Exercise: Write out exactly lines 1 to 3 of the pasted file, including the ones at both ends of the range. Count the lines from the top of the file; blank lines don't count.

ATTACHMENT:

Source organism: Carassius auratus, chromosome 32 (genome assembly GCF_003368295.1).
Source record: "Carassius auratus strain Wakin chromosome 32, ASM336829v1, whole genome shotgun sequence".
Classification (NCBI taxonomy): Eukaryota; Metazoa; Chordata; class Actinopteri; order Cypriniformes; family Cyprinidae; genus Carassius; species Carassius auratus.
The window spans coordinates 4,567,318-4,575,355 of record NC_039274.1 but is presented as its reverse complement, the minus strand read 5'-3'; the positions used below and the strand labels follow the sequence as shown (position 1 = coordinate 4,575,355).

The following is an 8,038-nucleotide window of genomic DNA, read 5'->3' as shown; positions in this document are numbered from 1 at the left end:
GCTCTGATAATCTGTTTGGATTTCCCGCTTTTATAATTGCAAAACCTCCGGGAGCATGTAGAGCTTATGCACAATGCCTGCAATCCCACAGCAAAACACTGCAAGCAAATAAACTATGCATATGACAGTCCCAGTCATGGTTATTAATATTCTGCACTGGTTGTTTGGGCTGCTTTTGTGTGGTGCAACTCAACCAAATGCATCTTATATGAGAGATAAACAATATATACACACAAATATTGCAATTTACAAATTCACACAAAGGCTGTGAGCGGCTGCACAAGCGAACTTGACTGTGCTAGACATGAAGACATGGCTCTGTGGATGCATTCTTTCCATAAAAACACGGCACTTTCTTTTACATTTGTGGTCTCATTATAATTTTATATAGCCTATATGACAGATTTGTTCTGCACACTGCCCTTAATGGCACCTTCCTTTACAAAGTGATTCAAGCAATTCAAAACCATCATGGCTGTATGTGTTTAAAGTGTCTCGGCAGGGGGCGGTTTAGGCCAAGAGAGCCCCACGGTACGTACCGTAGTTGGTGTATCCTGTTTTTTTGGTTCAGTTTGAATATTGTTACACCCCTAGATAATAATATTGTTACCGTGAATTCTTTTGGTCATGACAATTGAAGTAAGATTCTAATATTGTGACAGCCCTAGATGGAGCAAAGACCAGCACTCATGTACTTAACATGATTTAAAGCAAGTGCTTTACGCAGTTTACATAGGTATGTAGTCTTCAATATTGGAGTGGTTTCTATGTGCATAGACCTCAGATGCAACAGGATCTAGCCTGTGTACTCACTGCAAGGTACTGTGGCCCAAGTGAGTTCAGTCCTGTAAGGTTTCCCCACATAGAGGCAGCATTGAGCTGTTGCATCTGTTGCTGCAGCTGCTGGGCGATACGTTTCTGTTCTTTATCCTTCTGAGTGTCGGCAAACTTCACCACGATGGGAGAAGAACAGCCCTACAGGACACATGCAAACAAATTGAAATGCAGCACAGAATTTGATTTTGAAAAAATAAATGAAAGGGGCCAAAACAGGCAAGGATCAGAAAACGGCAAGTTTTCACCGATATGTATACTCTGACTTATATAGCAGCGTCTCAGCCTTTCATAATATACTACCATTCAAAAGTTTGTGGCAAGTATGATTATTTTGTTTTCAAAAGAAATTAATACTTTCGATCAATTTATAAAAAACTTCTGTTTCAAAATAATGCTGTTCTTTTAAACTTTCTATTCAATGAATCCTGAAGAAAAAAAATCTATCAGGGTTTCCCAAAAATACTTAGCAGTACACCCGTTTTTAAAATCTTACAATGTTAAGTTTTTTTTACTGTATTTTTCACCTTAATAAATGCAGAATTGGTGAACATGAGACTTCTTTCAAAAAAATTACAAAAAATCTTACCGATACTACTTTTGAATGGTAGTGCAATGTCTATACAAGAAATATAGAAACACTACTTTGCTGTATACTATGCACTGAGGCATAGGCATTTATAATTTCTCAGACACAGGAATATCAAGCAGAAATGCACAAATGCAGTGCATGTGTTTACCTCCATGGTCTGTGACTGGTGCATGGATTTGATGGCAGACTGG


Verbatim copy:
Source organism: Carassius auratus, chromosome 32 (genome assembly GCF_003368295.1).
Source record: "Carassius auratus strain Wakin chromosome 32, ASM336829v1, whole genome shotgun sequence".
Classification (NCBI taxonomy): Eukaryota; Metazoa; Chordata; class Actinopteri; order Cypriniformes; family Cyprinidae; genus Carassius; species Carassius auratus.